McMaster University analysis of hundreds of weight-related research shows, diet/exercise/lifestyle changes are as effective as wight loss drugs, but without the negative side effects
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Obesity and weight: easy to gain, difficult to lose

It seems whether young or old, once you put on the extra weight, it’s very hard to lose it, and keep it off.

New research at McMaster University analyzed hundreds of different obesity and weight-loss studies over the past decade and compared results. Leslea Peirson (PhD), is lead author and a research coordinator with the McMaster University Evidence Review and Synthesis Centre in Hamilton, Ontario

Leslea Peirson (PhD) is the lead author and a review co-ordinator of the McMaster University Evidence Review and Synthesis Centre in Hamilton, Ontario © McMaster U

Obesity has become a serious public health issue as it leads to a number of health problems, such as diabetes, and heart ailments.

This new analysis by the McMaster team which included professor Parminder Raina PhD and assistant-professor  Diana Sherifali PhD, reviewed hundreds of research studies and was synthesized by the team into five distinct papers (listed below).

The analysis showed that for children, the programmes that work best in preventing weight-gain targetting school-aged children and youth, were delivered in educational settings, and included both diet and exercise and lasted 12 weeks to a year.

In all cases enrolment in a programme that focuses on changes in diet, exercise and lifestyle can help children and adolescents reduce weight and, more importantly,enrolment in such a programme also improves health and quality of life.

The analysis of research targetting adults showed that diet, lifestyle and exercise changes were at least as beneficial in weight loss, as the use of a well-known weight-loss prescription drug, and without the side effects.  Enrollment in some form of weight-loss programme whether diet/exercise/lifestyle or drugs resulted in  an average loss of 3kg. It also showed that some exercise was better than no exercise in all cases, and was associated with a loss of between 5-10 percent of initial body weight which ultimately will have a positive effect on adults losing the weight, but that some effort was needed to keep the weight off, whether through diet/exercise/lifestyle, or drugs.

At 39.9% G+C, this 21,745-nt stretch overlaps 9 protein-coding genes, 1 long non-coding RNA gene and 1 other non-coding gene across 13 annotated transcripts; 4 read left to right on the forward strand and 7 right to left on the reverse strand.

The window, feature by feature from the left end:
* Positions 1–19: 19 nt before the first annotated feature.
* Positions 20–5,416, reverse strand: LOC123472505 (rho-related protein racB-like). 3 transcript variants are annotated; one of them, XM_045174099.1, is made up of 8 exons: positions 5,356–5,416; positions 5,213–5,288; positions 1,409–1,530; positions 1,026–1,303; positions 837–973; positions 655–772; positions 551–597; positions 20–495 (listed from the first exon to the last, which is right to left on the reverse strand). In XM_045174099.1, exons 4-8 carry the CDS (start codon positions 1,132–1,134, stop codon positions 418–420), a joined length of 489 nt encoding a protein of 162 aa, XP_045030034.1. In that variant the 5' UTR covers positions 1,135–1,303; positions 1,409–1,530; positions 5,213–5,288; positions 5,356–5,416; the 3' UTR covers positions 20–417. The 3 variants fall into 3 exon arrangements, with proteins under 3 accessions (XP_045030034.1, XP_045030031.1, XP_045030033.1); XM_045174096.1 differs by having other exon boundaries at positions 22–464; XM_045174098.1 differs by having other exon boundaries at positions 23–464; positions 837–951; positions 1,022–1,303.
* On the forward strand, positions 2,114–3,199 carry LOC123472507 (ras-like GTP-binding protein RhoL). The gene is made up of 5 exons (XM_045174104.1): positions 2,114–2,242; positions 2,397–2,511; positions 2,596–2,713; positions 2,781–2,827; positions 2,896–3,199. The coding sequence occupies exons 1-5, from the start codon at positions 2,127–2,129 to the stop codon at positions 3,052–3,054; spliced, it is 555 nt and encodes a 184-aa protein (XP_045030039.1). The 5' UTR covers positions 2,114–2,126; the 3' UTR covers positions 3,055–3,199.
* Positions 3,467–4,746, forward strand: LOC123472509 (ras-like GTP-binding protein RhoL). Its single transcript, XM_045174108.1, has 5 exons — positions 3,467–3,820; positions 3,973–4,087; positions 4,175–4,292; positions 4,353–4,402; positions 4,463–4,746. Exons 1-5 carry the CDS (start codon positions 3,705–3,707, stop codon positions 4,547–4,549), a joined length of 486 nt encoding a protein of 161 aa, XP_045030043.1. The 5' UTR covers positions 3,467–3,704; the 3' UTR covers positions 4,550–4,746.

However the McMaster analysis also revealed almost no studies had been conducted to investigate programmes that help normal-weight chilren, youth, or adults maintain that normal weight.

The team also found there just weren’t any studies addressing the long-term sustainability of weight maintenance strategies. “We know that more research is needed that looks at programmes designed to prevent weight gain in normal weight adults, youth and children,” said Leslea Peirson. “Future research should look at the longevity of weight loss and study the health consequences of repeated cycling of weight loss and gain.” These systematic reviews provide the evidence behind the Canadian Task Force on Preventive Health Care’s Adult Obesity Guidelines (released last month) and Child Obesity Guidelines, which are scheduled to be released in CMAJ at the end of March.

The studies were funded by the Public Health Agency of Canada and the Canadian Institutes for Health Research.

  1. • Prevention of overweight and obesity in children and youth: a systematic review and meta-analysis is = here
  2. • Prevention of overweight and obesity in adult populations: a systematic review is = here
  3. • Treatment for overweight and obesity in adult populations: a systematic review and meta-analysis is = here
  4. • Strategies for weight maintenance in adult populations treated for overweight and obesity: a systematic review and meta-analysis is = here
  5. • Treatment of overweight and obesity in children and youth: a systematic review and meta-analysis may be found = here
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